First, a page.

India and the US have experienced dramatic changes in their relationship in the last two decades, External Affairs Minister S Jaishankar has said, exuding confidence that the two countries will find a way to "fix" their bilateral trade disputes.
Jaishankar said the world was increasingly becoming multipolar and is unlikely to return to bipolarity, predicting that a strategic appreciation of the emerging global landscape would bring India and the US closer.
"I can't believe that people today are less ingenious than we were in our time. So I'm reasonably confident that we will find a fix," said the top Indian diplomat who is currently on a three-day official trip to Washington DC.
One of the challenges is really how do one define the issue for which they are trying to find a fix, he said.
"My understanding of the conversations is that he (Piyush Goyal) has had with his counterpart and (that) his officials, have had team to team - that there's been a very intense engagement. I am hopeful that something would come out of it," Jaishankar said at an event here on Tuesday.
The External Affairs Minister said that ahead of the New York meeting between Prime Minister Narendra Modi and President Donald Trump, there were multiple rounds of very positive conversations on the trade issue.
"I think they needed more time. Many of their issues were more complex," he said, adding that he has been telling the Indian press that trade deals are much more complicated than they think.
"It isn't simple arithmetic. A lot of variables are out there. So we will have to work our way through that," he said.
Trade officials from the two countries would naturally want progress on what are considered to be the outstanding issues, Jaishankar said.
"But I think there's also some desire to look beyond. So when people speak about what's gonna be the a trade deal, we'll have to see about that goes," he said.
"So it's going to be sort of you trade the size of it and the complexity of it for the time and the energy for it. I think that part of it is still a little open, but again, my understanding is that they would be talking with each other continually over the coming days," Jaishankar said.
Referring to the historic "Howdy, Modi" event in Houston last month, Jaishankar said "we couldn't have conceived" of such an event 10 years ago.
The "Howdy, Modi" event in a sense reflects a phenomenon which is going to be the future of the world, which is a flow of talent from one geography to the other, he said.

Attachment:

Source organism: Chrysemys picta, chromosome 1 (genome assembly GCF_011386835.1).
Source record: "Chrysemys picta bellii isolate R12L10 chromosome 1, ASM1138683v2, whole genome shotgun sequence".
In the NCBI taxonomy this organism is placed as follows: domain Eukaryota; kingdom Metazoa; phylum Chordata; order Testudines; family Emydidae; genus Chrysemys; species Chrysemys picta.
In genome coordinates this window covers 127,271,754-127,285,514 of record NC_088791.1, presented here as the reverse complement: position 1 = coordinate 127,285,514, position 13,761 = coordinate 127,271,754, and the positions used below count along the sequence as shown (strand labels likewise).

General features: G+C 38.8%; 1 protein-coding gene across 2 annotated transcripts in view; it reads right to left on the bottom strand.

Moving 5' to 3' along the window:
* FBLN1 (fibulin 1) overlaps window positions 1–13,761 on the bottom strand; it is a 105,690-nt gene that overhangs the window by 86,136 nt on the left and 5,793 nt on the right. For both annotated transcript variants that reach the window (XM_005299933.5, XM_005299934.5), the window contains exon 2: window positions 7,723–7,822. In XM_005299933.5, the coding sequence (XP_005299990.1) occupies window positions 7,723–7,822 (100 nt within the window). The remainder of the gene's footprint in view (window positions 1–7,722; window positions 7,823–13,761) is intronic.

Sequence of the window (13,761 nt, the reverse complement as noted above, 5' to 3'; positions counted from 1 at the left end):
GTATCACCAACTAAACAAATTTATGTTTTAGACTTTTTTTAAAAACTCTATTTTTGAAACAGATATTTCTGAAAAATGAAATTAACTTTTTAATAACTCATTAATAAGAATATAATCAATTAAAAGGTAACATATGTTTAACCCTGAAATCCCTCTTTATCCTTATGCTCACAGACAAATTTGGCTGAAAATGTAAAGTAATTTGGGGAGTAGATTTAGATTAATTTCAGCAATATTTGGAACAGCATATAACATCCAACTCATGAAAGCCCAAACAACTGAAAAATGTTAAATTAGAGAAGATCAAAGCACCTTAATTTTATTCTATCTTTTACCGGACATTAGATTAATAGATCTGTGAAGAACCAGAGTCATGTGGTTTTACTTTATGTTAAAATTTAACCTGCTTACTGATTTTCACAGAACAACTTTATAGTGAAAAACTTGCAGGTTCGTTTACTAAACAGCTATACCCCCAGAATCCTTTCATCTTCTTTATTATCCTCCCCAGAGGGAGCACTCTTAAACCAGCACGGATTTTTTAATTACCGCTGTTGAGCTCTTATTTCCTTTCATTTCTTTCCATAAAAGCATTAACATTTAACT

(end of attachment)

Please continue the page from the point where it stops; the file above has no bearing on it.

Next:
"You've really seen in the last 20 years a dramatic change in this relationship. And dramatic change between big countries is not that common," he said.
"When I say dramatic change, there isn't a sector today you wouldn't say that there has been a very, very high growth rate," he said the top Indian diplomat.
Fifteen years ago, the Indian military had virtually no American equipment in its inventory. And today India flies American aircraft, two American helicopters, have American artillery, and have an American ship, Jaishankar said.
"That's a huge change. It's not just equipment. It's whole culture and understanding which goes with all of that," he said.
"If you look at the politics of the relationship, including security and defense, we have moved to from, actually a very difficult history, sometimes actually a hostile one, to something which today the level of comfort between the Indian and American systems as it were is enormous," he said.
Jaishankar said the bilateral relationship was really on a roll, be it in sectors such as education, talent, economy, defence or tourism.
"The challenge for us is how do you actually keep up that pace, maybe even accelerate it, look at new horizon. Look at the future of the world, where we are going to be in that world, and how do we get the most out of the relationship, in all of this," Jaishankar said.
"There was a time I mentioned to someone where actually an Indian entering the Pentagon would be an oddity. Today, if they don't see one every hour, they kind of miss us," he said, amidst laughter from the audience.
Emphasising upon the emergence of a multipolar global scenario, Jaishankar said in this world, what are presumed to be intractable challenges will have to be addressed, not ducked, citing recent changes in Jammu and Kashmir as an example to this approach.
He said it was difficult to foresee a return to a bipolar world even amid the sharpening contradictions between China and the West, saying the landscape has now changed irreversibly.
"Other nations are independently on the move, including India. Half of the twenty largest economies of the world are non-western now. Diffusion of technology and demographic differentials will also contribute to the broader spread of influence.
"We see the forces at play that reflect the relative primacy of local equations when the global construct is less overbearing," he said.
As the world moved in the direction of greater pluralism, pragmatic result-oriented cooperation has begun looking attractive, Jaishankar said.
India today has emerged as a leader among such multilateral groups, because it occupies both the hedging and the emerging space at the same time, he said.